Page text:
Unpacking in a bad day or a shitty trial is the equivalent of tasting flour before adding it to the cake mix and then deciding to forego the other ingredients and just eat flour. Why the hell would you do that? You wouldn’t! You wouldn’t say, “Ew this is gross. Let me just eat more.”
Maybe I’m coming up with another metaphor that contradicts my initial metaphor but here we go. Sure, flour on its own sucks. Sucks. But how beautiful and complimented it is when it’s blended with cocoa powder, eggs, milk, vanilla extract, and a pinch of sea salt if you’re smart. Let’s look at the flour as our trial. If we fixate on the trial or sit and eat only flour, we’re neglecting how sweet it can be when combined with all the other things.
In an effort to not project onto your life or situations, I’ll provide my own. Let’s say I said, “Screw it” and became a hermit after life didn’t go as planned in North Carolina. Don’t get me wrong, my initial desire was to run home to Dad and hide from the embarrassment I felt. What I would’ve missed if I sat and only ate the flour! I would’ve missed out on CrossFit and the fabulous friendships I made there. I would’ve missed out on the people, the opportunities within the church, the confidence to go explore around. Those things are all the eggs, the milk, the vanilla, that compliment the flour. Those things make the flour, or the shitty trial, taste that much sweeter.
It’s like, yes! That time sucked for you, but it led you here. I’ve always found myself thinking that when I or others look back in embarrassment or with a tinge of regret. Sometimes I look back with a chip on my shoulder, like I feel I was owed more time with Mom. Sometimes I look back, questioning my decisions and actions, like I should have ended a relationship before we got engaged. I don’t think that’s necessarily bad, I think it’s just coming back to the present and going, “Yeah, but it brought me here.”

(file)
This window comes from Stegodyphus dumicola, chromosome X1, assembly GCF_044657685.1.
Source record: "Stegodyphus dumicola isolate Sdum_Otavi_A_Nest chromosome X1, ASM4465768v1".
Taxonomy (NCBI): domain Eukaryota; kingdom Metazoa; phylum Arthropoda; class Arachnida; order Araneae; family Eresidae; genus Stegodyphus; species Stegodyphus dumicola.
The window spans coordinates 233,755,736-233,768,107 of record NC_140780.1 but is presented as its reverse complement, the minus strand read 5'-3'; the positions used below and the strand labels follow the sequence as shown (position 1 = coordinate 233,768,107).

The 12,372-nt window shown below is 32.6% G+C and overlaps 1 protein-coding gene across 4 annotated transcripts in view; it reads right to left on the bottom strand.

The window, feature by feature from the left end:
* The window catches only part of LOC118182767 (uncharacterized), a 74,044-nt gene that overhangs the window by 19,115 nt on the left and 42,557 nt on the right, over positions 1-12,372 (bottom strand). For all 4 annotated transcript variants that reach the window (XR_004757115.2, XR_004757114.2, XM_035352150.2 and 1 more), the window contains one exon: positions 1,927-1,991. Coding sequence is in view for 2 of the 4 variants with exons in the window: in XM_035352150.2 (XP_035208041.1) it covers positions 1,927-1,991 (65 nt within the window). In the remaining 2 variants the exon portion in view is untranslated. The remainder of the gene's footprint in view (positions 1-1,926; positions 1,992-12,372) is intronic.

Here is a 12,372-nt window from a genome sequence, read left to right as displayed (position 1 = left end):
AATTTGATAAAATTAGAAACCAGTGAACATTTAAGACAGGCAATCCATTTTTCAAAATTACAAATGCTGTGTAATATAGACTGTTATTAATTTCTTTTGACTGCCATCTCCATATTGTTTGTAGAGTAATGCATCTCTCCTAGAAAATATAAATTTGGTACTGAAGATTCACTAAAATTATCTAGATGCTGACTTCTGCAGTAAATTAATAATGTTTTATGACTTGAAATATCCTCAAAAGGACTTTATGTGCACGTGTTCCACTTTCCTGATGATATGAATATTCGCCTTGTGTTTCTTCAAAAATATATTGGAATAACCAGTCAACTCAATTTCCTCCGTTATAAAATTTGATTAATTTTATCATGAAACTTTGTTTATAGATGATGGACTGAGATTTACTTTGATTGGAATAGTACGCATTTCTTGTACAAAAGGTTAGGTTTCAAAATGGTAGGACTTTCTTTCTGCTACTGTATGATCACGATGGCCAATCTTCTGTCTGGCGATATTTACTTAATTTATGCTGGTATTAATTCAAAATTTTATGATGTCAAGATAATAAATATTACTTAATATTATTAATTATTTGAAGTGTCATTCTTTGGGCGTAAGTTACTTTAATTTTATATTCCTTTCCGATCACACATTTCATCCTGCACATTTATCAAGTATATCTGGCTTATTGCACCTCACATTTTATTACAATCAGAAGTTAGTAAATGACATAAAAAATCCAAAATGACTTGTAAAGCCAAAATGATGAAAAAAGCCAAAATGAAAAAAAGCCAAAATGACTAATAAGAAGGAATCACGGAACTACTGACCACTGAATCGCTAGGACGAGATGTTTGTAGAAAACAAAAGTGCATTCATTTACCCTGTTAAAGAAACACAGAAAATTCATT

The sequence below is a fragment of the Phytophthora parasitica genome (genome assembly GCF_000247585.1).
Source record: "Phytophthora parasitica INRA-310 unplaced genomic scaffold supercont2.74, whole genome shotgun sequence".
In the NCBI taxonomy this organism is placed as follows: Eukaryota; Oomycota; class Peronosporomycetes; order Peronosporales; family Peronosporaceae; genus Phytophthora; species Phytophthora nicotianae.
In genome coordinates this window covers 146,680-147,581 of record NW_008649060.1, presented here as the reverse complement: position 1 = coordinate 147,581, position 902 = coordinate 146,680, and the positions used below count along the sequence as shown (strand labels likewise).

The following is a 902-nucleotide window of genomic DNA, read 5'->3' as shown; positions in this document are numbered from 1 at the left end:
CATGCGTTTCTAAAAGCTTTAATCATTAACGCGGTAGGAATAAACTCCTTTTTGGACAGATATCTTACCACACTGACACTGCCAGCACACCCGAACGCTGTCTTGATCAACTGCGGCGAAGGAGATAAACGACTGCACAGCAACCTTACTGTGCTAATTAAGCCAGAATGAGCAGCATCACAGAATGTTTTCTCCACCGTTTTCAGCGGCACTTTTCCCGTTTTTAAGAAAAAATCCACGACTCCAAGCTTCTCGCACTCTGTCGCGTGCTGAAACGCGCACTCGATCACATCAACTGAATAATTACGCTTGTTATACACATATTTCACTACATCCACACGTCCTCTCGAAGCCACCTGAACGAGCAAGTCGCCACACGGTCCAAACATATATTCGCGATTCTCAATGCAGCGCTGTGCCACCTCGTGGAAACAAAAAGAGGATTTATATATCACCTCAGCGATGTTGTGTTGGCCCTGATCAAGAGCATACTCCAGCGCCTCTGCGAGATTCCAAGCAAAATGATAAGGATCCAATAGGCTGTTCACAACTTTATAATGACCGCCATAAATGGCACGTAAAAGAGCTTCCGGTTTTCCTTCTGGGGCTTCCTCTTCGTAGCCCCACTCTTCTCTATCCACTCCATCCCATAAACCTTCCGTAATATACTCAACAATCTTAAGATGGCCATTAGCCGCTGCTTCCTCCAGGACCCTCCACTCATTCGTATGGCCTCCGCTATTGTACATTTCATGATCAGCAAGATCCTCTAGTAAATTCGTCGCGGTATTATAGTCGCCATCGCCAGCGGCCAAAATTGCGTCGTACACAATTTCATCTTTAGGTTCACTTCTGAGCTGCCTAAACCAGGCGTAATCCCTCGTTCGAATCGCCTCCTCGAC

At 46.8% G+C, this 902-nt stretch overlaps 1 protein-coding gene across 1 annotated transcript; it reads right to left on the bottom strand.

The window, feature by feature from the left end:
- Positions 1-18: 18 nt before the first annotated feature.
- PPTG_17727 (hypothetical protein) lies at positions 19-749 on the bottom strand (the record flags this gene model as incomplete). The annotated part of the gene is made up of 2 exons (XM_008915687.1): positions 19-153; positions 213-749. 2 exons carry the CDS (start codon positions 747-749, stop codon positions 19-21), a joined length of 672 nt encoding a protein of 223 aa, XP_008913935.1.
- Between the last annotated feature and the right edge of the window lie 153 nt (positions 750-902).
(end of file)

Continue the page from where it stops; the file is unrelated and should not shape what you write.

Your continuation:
I bet that’s what it’s like when you’re old and grey, sitting with your human on the porch on a warm summer evening as you watch the sun go down. I bet you turn to them, seeing the years you’ve spent together in the smile lines that permanently frame their eyes and rest along the corners of the lips you’ve yet to grow tired of kissing. As you turn to them, softly smiling, thanking God for this perfect recipe, I bet it’s that moment with that person in that place. It’s what makes the heartbreaks a bit sweeter. It’s what balances the nearly intolerable taste of uncertainty. It’s the pinch of courage it takes to break down walls. It’s what creates magic from things that seem so blah in isolation. That’s your recipe.
Oh, wow. My hopeless romantic came out in full force with this post. I don’t even know where she came from. It feels like she’s been hiding a bit underneath a veil of cynicism and fear while cowering behind walls she had built. I like what she writes, though. I might invite her around more often.
Weird side tangent that just happened there. Man, I was so on track for a great, relatively smooth ending to a blog post and I messed it up by weirdly talking about my hopeless romantic side. Oh, well. I do hope you find my odd ramblings endearing, or at least entertaining.
I guess a way to wrap it all up would be to encourage you to take these ingredients and make the most of them, knowing there’s a big, beautiful cake up ahead. Remember, the best cakes are those made from scratch, with every ingredient personally handled by the baker and added with (relative) precision. Cake mixes are quick, but they taste nothing like ones from scratch. You, sweet friend, deserve the most delectable, delightful, devilishly delicious chocolate cake around. Just takes a little more time to create that perfect recipe.